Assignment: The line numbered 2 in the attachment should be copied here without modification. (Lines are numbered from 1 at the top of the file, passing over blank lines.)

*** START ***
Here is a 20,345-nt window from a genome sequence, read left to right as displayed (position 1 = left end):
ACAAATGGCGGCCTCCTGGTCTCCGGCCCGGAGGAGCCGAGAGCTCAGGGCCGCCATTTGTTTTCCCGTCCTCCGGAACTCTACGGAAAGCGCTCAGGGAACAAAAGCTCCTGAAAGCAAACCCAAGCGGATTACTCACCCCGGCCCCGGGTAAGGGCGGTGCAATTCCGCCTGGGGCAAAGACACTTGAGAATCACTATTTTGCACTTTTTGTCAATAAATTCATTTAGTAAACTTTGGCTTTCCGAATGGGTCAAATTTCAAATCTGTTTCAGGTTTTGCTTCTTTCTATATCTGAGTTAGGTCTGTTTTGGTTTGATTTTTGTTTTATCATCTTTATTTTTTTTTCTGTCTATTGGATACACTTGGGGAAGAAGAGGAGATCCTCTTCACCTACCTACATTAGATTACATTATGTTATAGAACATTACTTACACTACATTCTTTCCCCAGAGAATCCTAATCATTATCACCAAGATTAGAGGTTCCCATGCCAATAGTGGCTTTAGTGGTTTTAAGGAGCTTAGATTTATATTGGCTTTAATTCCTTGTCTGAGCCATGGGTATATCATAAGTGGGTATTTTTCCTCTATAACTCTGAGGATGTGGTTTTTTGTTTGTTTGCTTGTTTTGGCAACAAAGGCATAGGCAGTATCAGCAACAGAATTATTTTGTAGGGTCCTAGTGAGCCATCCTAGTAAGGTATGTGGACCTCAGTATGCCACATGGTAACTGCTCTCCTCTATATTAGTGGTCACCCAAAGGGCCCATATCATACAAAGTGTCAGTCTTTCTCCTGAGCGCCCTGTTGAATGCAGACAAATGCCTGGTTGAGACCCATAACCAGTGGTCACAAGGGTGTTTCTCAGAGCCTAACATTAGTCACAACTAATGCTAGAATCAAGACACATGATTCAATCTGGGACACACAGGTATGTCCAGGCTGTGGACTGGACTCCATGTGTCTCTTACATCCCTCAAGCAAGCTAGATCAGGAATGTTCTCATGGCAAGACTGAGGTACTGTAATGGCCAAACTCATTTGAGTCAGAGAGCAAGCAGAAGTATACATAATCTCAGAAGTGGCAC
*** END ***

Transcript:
ACAAATGGCGGCCTCCTGGTCTCCGGCCCGGAGGAGCCGAGAGCTCAGGGCCGCCATTTGTTTTCCCGTCCTCCGGAACTCTACGGAAAGCGCTCAGGGAACAAAAGCTCCTGAAAGCAAACCCAAGCGGATTACTCACCCCGGCCCCGGGTAAGGGCGGTGCAATTCCGCCTGGGGCAAAGACACTTGAGAATCACTATTTTGCACTTTTTGTCAATAAATTCATTTAGTAAACTTTGGCTTTCCGAATGGGTCAAATTTCAAATCTGTTTCAGGTTTTGCTTCTTTCTATATCTGAGTTAGGTCTGTTTTGGTTTGATTTTTGTTTTATCATCTTTATTTTTTTTTCTGTCTATTGGATACACTTGGGGAAGAAGAGGAGATCCTCTTCACCTACCTACATTAGATTACATTATGTTATAGAACATTACTTACACTACATTCTTTCCCCAGAGAATCCTAATCATTATCACCAAGATTAGAGGTTCCCATGCCAATAGTGGCTTTAGTGGTTTTAAGGAGCTTAGATTTATATTGGCTTTAATTCCTTGTCTGAGCCATGGGTATATCATAAGTGGGTATTTTTCCTCTATAACTCTGAGGATGTGGTTTTTTGTTTGTTTGCTTGTTTTGGCAACAAAGGCATAGGCAGTATCAGCAACAGAATTATTTTGTAGGGTCCTAGTGAGCCATCCTAGTAAGGTATGTGGACCTCAGTATGCCACATGGTAACTGCTCTCCTCTATATTAGTGGTCACCCAAAGGGCCCATATCATACAAAGTGTCAGTCTTTCTCCTGAGCGCCCTGTTGAATGCAGACAAATGCCTGGTTGAGACCCATAACCAGTGGTCACAAGGGTGTTTCTCAGAGCCTAACATTAGTCACAACTAATGCTAGAATCAAGACACATGATTCAATCTGGGACACACAGGTATGTCCAGGCTGTGGACTGGACTCCATGTGTCTCTTACATCCCTCAAGCAAGCTAGATCAGGAATGTTCTCATGGCAAGACTGAGGTACTGTAATGGCCAAACTCATTTGAGTCAGAGAGCAAGCAGAAGTATACATAATCTCAGAAGTGGCAC